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Female inmates issued CityKey ID cards in jail pilot program

City Clerk Anna Valencia’s office plans to offer Chicago’s municipal identification card to male inmates at the Cook County Jail.

CityKey administrator Ebonie McDuff reviews documents for a female inmate registering for a municipal photo ID card through a pilot program at the jail.
Thomas Quinn | Cook County Sheriff’s Office

When Nardia Lee was arrested for missing a court date, her car, with her wallet inside, was impounded and Lee was taken to jail. She will continue to fight her case after posting bond, hopefully next week, but Lee isn’t sure how long it will take to get her stuff back or if she’ll be able to get a new photo ID without the contents of her wallet.

The situation isn’t unusual for those leaving the Cook County Jail, especially for detainees who have spent months or years locked up. Drivers licenses expire, and birth certificates and Social Security cards can be misplaced. That’s why Lee and roughly a third of her fellow female inmates at the jail lined up Friday to register for CityKey identification cards, through a program being piloted at the jail by City Clerk Anna Valencia’s office.

“I don’t have an ID. I don’t have a (Ventra) card. I can’t drive, and I can’t get on the bus,” Lee said. “This is going to be a big help to me when I get out.”

Lack of identification is a hurdle for recently released inmates as they seek housing and apply for jobs and services, said Valencia, who made a presentation about the program to a group of female inmates.

CityKey cards can be used as a Ventra card and loaded with cash to ride CTA buses and trains, and serve as valid ID for city services. And the list of documentation that can be used as verification to get a CityKey ID is far more forgiving than those required for a state ID. Inmates Friday were able to get their CityKey card using a letter from the Cook County Sheriff’s Department certifying their identities and address, based on their booking records.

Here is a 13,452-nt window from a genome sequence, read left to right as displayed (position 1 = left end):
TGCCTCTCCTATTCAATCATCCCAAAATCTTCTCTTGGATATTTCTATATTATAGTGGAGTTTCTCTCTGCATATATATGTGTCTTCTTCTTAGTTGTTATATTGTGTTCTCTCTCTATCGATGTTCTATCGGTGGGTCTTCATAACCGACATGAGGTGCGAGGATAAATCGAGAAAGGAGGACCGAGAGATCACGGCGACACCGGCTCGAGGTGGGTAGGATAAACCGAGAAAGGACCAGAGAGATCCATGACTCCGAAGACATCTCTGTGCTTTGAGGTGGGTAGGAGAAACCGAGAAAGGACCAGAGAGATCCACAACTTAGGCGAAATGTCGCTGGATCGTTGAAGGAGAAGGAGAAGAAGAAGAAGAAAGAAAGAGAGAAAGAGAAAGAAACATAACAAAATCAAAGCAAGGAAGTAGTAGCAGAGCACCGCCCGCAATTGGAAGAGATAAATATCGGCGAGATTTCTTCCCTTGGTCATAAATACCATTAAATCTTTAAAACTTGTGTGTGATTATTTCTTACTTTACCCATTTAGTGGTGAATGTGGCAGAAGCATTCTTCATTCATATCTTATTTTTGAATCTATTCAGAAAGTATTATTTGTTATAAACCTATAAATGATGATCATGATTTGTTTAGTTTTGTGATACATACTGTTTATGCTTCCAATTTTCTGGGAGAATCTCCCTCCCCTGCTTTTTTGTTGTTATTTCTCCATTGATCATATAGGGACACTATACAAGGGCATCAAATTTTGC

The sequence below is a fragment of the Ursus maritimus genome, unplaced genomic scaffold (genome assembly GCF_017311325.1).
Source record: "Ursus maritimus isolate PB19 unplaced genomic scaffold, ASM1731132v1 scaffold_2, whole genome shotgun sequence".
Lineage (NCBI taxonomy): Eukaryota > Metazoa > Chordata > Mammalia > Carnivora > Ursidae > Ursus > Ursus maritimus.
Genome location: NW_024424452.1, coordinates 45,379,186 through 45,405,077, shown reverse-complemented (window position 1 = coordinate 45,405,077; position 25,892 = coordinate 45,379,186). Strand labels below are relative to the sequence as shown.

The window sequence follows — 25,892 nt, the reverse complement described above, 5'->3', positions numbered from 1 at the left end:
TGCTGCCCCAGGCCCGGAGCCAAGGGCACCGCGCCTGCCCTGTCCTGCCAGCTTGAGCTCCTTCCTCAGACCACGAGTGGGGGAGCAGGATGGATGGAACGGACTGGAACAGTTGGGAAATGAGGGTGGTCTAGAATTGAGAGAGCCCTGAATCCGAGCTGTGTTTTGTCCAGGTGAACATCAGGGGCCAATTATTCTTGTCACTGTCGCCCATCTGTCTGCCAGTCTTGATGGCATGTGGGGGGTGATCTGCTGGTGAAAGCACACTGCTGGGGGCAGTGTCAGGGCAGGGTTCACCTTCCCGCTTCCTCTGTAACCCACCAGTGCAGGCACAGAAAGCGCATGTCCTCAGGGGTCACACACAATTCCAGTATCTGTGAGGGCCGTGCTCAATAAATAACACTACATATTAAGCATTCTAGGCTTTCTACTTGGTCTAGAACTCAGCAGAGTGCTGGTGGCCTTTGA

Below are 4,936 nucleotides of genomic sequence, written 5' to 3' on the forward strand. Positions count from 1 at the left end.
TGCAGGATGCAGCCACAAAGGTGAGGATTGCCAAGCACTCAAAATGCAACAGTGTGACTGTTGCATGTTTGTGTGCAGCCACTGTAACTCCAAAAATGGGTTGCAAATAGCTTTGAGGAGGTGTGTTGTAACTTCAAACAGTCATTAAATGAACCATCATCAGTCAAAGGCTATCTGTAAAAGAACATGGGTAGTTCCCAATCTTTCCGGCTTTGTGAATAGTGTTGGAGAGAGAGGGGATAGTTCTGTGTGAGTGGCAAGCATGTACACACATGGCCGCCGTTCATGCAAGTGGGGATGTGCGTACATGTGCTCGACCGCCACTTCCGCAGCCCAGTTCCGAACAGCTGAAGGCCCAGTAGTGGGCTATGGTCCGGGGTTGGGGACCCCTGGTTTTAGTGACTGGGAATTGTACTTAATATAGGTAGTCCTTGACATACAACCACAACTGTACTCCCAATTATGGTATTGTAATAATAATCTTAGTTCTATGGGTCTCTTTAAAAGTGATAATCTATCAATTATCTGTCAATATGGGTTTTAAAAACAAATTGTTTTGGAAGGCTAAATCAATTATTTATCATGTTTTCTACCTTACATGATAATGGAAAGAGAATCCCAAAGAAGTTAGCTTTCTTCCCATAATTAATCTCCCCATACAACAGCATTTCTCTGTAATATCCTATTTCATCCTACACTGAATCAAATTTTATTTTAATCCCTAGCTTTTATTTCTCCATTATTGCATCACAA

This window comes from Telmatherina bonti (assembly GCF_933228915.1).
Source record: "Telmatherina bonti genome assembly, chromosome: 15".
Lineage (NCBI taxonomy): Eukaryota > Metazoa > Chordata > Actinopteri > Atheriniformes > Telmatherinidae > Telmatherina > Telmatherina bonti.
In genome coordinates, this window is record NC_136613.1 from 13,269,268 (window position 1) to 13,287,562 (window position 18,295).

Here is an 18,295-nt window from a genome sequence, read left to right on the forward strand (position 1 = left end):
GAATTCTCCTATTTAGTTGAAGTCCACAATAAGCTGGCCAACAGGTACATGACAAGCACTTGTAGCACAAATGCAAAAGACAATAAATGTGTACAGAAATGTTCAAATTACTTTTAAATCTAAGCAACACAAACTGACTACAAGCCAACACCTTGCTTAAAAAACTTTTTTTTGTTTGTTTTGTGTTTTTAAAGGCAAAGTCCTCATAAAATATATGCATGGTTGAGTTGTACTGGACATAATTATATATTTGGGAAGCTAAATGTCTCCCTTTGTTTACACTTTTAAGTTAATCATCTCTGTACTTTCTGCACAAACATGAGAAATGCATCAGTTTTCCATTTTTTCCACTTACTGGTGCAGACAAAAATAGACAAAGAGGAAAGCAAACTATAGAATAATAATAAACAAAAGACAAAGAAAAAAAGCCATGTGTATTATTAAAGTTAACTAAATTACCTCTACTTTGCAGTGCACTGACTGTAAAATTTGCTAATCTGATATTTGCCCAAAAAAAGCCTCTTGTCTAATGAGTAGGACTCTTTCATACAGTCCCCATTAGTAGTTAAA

About 43,000 city residents have been issued CityKey cards since the program was rolled out in 2018, with many signing up at mobile locations at community centers and ward offices.

“That’s why we’re out here (at the jail). We’re doubling down and really meeting people where they are,” Valencia said.

Program Director Tierney Brosnahan said jail officials hoped to expand CityKey enrollment to the far larger population of male inmates in coming months and is in talks with the Illinois Secretary of State’s office about helping inmates get state identification as well.

The CityKey program had its critics almost as soon as it was announced. Former state lawmaker Jeanne Ives, when she was seeking the Republican nomination for governor in 2018, blasted the municipal ID card as a potential means for voter fraud, saying the cards could be used to register to vote because you can get a municipal ID card without showing proof of citizenship.

While the municipal ID program was intended to provide easier access to a government-issued ID for the elderly, poor and homeless, Valencia said CityKey cards also offer benefits for city residents who can easily afford the $20 fee and the time it takes for a visit to a secretary of state office, including half-off tickets to the Goodman Theater, discounts on prescription medication and free admission to The Field Museum.